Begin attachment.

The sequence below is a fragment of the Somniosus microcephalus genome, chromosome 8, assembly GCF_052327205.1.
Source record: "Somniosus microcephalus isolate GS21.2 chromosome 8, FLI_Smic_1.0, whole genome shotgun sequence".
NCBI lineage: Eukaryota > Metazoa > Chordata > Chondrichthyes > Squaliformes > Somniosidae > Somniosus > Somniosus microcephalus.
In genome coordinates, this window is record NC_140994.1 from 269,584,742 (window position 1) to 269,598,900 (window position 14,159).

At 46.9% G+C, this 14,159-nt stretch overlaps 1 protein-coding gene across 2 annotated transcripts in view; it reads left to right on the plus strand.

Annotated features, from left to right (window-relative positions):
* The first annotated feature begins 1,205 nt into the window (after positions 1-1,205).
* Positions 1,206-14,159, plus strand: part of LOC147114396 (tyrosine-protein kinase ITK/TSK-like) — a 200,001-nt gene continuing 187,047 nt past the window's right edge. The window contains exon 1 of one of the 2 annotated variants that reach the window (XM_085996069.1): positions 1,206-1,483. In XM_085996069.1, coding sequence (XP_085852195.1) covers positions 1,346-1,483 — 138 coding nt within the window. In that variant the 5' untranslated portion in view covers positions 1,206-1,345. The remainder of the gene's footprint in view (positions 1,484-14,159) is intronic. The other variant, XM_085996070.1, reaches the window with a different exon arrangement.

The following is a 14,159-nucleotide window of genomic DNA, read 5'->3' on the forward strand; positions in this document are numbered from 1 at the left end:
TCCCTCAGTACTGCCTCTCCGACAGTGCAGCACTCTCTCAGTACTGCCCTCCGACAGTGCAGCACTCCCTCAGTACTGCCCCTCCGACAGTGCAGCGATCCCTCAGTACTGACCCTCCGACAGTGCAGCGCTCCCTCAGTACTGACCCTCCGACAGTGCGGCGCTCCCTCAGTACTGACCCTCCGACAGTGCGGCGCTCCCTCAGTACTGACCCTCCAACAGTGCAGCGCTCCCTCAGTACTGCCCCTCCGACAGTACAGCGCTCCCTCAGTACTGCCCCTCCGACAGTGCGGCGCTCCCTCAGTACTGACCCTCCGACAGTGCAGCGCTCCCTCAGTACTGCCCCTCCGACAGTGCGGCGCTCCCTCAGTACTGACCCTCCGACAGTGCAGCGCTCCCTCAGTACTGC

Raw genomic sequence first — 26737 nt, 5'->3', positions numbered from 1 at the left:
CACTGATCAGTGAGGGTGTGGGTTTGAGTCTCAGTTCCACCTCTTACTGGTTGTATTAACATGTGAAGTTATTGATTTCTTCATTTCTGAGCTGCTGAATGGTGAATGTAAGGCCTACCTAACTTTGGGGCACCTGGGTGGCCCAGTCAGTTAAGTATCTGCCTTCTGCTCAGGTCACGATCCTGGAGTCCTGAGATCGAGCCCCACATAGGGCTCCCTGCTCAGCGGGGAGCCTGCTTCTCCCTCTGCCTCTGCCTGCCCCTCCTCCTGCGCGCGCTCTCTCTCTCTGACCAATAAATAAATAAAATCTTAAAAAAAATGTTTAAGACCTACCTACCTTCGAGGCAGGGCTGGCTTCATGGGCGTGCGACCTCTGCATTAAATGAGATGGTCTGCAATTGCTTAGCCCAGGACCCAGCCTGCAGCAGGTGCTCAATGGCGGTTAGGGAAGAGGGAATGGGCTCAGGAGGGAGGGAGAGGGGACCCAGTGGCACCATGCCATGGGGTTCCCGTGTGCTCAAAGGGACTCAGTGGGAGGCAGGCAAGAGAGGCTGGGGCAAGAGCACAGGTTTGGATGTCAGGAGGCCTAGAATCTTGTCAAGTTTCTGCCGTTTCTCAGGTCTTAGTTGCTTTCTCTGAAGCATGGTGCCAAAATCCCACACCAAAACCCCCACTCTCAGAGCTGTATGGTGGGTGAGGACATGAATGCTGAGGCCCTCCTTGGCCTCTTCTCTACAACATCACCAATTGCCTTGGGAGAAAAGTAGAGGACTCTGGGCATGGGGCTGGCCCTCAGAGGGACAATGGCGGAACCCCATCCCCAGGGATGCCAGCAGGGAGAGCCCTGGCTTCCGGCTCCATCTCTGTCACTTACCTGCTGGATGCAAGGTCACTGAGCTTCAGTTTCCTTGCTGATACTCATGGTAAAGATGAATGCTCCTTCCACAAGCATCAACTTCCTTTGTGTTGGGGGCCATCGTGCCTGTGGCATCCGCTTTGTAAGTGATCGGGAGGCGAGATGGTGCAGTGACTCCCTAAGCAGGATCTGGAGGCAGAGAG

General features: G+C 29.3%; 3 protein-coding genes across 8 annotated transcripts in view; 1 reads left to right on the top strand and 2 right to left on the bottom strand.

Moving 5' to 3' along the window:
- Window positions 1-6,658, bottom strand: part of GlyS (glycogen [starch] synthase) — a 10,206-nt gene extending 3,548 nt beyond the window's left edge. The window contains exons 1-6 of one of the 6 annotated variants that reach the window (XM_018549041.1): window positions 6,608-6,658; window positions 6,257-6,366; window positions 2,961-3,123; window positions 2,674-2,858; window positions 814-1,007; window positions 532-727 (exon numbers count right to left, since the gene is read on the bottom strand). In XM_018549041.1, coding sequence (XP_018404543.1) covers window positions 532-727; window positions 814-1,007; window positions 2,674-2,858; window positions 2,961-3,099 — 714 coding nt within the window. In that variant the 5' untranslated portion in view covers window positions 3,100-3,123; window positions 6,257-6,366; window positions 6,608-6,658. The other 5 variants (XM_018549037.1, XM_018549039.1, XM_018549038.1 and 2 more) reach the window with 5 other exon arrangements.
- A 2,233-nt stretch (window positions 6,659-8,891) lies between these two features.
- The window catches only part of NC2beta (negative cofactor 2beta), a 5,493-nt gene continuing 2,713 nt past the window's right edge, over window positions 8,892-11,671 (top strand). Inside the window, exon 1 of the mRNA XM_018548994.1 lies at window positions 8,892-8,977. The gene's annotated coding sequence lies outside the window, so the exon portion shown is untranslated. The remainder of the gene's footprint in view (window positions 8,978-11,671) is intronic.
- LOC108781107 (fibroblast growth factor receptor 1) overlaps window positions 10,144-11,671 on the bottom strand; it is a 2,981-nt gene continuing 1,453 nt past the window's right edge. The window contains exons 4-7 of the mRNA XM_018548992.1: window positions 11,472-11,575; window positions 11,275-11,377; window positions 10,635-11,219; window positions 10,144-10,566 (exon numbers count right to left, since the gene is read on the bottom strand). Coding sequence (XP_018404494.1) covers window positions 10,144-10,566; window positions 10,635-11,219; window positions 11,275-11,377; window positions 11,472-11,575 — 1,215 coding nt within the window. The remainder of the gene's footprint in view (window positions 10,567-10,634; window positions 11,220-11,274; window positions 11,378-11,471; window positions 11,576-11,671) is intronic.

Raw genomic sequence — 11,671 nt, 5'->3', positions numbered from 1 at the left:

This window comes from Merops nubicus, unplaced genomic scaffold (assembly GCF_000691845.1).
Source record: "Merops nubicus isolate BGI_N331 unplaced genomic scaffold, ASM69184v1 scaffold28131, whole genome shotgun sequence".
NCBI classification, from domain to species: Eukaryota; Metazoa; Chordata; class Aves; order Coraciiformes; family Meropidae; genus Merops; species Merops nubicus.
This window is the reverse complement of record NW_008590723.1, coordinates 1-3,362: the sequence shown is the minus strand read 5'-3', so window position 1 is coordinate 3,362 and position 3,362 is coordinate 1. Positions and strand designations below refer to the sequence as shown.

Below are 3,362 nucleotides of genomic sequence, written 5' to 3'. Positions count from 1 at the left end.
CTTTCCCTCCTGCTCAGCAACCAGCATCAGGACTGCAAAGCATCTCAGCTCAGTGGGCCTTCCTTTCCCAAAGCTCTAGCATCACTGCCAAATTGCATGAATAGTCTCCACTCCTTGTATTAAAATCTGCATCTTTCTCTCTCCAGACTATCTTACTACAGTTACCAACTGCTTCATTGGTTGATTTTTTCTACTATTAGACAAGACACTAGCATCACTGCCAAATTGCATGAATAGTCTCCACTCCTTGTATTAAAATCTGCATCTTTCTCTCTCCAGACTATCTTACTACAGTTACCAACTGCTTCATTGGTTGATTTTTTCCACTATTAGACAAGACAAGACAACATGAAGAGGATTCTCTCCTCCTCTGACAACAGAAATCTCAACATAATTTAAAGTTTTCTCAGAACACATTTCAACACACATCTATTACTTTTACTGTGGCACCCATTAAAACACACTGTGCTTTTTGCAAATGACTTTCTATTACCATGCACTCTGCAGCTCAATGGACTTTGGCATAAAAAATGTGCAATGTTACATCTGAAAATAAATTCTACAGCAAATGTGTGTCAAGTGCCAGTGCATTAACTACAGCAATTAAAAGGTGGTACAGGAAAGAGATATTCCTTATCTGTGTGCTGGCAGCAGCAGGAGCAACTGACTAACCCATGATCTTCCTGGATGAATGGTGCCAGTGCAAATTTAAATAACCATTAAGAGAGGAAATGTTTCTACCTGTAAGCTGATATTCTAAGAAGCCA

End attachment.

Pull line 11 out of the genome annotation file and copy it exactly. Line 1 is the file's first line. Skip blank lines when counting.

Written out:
Raw genomic sequence first — 26737 nt, 5'->3', positions numbered from 1 at the left: